Growing Up Deaf by Rose Pizzo

Rose Pizzo (she/her) was born profoundly deaf during The Depression. Her parents were from Italy, and her family was loving and caring (and a bit confusing because two sisters married two brothers and nearly everyone shared a first name, like Frances and Vincent). In her book with brief stories from her life, Growing Up Deaf, she describes going to school, meeting her Deaf husband, raising two children, and the advances in technology that make communication easier.

In the 1990s, all professional photos required you to put your hand delicately on your own face.

My fascination with Growing Up Deaf started early. Many book bloggers look for translated works, and in a way, Pizzo’s memories should count. Because her first language is ASL, and she acknowledges that her English skills are not strong, she signed her life stories to Judy Jonas, an ASL interpreter. Translating and interpreting are not the same thing. Translating is a static text, like words on a page or a famous work that doesn’t change, like the national anthem. Interpreting involves inspecting the signed or spoken language and changing the original language into another language all while considering cultural differences, meaning, tone, etc. A very simplistic example would be the English idiom “you missed the boat” compared to the ASL idiom TRAIN GO SORRY.

The process took a long time for Jonas and Pizzo. While Pizzo signed, Jonas interpreted into a tape recorder. There was an editorial time during which Pizzo and Jonas confirmed that what Jonas said into the tape recorder matched Pizzo’s intention. But then, Jonas discovered that if she wrote down exactly what she recorded, what they had was not a good book. I found this fascinating; the drafting and crafting of a memoir from ASL to English resonated with the writer in me, a writer who wants everything to be correct yet interesting. Instead of using the same word for a sign, Jonas considered other ways a sign could be interpreted. For instance, Jonas explains, if Pizzo signed “Of course” then Jonas might change the writing to “synonyms like ‘naturally,’ ‘sure enough’ or ‘as you might expect.'”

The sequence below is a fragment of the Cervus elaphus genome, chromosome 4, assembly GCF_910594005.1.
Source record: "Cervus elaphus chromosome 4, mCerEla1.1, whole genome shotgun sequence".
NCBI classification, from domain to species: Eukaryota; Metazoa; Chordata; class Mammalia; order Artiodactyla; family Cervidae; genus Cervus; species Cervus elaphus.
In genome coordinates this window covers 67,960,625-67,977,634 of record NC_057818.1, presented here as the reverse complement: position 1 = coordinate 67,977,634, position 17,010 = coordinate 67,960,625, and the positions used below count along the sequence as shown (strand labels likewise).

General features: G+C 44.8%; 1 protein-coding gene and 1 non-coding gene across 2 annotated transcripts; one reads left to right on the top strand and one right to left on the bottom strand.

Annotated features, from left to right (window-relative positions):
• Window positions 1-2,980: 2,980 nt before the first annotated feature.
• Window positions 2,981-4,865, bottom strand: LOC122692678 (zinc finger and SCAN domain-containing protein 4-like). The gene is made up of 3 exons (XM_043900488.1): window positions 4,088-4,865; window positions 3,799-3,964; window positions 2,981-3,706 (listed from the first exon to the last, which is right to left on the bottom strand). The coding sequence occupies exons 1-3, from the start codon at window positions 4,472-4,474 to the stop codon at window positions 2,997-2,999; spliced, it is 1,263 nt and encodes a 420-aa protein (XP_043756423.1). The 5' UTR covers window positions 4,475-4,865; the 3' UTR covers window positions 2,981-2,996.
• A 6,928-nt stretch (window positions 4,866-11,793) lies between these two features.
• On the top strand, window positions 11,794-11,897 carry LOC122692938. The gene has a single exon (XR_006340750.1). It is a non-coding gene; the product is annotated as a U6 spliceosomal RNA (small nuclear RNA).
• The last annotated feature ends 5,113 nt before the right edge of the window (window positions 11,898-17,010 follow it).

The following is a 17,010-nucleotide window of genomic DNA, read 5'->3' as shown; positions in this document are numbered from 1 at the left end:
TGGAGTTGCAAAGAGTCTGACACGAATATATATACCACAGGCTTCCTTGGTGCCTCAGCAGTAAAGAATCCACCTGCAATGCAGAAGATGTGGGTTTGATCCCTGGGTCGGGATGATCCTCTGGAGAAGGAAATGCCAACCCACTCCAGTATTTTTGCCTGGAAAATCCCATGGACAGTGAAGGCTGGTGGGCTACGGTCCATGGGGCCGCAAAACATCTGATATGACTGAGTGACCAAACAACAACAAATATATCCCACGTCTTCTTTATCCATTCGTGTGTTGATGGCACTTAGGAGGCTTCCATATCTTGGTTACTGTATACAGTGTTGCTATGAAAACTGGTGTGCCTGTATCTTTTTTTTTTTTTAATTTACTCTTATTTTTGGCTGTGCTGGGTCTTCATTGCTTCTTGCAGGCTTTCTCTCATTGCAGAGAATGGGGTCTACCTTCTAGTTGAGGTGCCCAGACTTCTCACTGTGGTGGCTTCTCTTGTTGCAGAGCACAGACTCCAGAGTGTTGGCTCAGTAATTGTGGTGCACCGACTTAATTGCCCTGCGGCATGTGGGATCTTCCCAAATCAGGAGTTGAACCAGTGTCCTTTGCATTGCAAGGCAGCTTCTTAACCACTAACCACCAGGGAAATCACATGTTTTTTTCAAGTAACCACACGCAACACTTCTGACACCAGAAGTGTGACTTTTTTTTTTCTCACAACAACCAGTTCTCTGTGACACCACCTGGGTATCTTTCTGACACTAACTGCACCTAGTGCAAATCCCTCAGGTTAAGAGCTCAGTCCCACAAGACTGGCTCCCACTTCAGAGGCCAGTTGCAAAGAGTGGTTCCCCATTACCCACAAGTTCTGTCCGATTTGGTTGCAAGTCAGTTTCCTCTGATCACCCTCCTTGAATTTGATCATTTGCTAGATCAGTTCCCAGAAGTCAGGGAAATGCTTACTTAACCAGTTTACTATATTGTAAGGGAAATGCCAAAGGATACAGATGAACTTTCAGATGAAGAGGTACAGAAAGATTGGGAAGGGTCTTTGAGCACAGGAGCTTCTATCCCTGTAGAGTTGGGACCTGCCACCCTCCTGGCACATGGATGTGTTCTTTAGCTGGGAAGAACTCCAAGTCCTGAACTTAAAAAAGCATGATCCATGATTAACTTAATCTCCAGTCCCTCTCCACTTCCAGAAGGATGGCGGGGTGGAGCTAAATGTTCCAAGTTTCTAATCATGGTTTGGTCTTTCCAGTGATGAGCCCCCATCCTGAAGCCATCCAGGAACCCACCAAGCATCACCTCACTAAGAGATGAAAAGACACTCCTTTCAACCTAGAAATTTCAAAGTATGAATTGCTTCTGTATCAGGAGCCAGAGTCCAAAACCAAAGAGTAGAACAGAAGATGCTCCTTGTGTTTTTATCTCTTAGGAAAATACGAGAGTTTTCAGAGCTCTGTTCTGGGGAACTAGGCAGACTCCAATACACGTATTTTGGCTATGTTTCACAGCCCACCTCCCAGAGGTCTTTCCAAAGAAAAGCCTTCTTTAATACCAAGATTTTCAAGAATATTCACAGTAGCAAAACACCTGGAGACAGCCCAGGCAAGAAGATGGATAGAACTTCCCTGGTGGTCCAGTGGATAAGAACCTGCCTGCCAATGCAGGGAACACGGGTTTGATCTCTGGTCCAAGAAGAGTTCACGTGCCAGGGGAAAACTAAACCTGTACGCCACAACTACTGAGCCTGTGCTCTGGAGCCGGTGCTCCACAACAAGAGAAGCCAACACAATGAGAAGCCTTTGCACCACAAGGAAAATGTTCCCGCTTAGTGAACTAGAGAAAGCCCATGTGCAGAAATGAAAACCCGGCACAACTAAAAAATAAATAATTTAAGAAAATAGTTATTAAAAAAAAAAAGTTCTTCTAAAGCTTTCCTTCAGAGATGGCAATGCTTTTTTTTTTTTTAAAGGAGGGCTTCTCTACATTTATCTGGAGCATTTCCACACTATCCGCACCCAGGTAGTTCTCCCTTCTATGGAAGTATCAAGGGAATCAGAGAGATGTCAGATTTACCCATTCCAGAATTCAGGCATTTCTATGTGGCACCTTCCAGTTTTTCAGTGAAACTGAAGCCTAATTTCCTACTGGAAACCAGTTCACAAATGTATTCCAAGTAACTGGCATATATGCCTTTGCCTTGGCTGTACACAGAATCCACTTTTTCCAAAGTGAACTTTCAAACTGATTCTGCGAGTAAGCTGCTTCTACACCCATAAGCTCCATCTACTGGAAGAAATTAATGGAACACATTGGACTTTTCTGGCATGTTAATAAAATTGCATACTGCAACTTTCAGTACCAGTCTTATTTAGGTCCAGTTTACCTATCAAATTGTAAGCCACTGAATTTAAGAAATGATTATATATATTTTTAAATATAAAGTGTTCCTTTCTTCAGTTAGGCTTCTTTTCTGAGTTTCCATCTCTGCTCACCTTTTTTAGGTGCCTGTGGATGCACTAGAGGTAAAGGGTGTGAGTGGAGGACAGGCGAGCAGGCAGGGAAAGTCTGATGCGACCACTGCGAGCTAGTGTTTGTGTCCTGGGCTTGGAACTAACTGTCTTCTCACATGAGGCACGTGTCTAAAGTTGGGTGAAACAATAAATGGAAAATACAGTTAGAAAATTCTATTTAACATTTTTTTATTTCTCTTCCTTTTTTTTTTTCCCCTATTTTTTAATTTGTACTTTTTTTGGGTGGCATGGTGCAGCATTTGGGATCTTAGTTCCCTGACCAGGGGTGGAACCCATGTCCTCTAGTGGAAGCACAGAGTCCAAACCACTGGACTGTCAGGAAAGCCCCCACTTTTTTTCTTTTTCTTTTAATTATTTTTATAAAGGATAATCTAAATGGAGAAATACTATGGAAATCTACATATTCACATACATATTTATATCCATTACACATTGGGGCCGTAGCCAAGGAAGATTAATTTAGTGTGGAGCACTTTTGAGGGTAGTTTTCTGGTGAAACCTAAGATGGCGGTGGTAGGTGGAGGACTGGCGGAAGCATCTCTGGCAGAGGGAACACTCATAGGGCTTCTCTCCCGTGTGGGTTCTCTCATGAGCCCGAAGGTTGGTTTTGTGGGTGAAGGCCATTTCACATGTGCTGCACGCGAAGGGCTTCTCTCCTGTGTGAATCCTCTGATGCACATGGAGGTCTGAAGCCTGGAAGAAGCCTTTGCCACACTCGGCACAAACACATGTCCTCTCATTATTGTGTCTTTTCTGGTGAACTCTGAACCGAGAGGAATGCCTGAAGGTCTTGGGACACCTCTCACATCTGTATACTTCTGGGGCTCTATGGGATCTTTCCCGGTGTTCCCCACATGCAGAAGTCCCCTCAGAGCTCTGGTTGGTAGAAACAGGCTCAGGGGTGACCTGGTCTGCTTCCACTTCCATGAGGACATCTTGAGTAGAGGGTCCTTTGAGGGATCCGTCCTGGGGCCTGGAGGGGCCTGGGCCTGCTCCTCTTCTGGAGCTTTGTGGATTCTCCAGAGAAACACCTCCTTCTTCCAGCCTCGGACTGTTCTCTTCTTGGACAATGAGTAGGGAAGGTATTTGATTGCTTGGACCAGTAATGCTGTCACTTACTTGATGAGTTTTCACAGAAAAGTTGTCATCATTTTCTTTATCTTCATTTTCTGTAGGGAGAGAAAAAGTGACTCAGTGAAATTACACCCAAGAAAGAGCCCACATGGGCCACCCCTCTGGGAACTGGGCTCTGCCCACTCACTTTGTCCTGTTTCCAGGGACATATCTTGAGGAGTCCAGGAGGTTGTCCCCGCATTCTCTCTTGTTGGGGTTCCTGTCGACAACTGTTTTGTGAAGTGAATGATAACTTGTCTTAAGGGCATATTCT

Pizzo’s life story follows a similar trajectory to many D/deaf memoirs I’ve read recently, like working for years to pronounce words instead of learning content and her parents being worried that she and her Deaf husband could not make it on their own, especially with two children. How could they call anyone? How would they know the baby was crying? Could Pizzo’s husband get a job? And yet reading stories from someone born in 1932 highlights generational differences in the Deaf community. Pizzo is grateful that her children interpret for her. Once they get a device that allows her to call for herself, she’s thrilled: “We can do things on our own now and not have to impose on others” (emphasis mine). Today, all Deaf individuals have a legal right to an interpreter for free in many situations.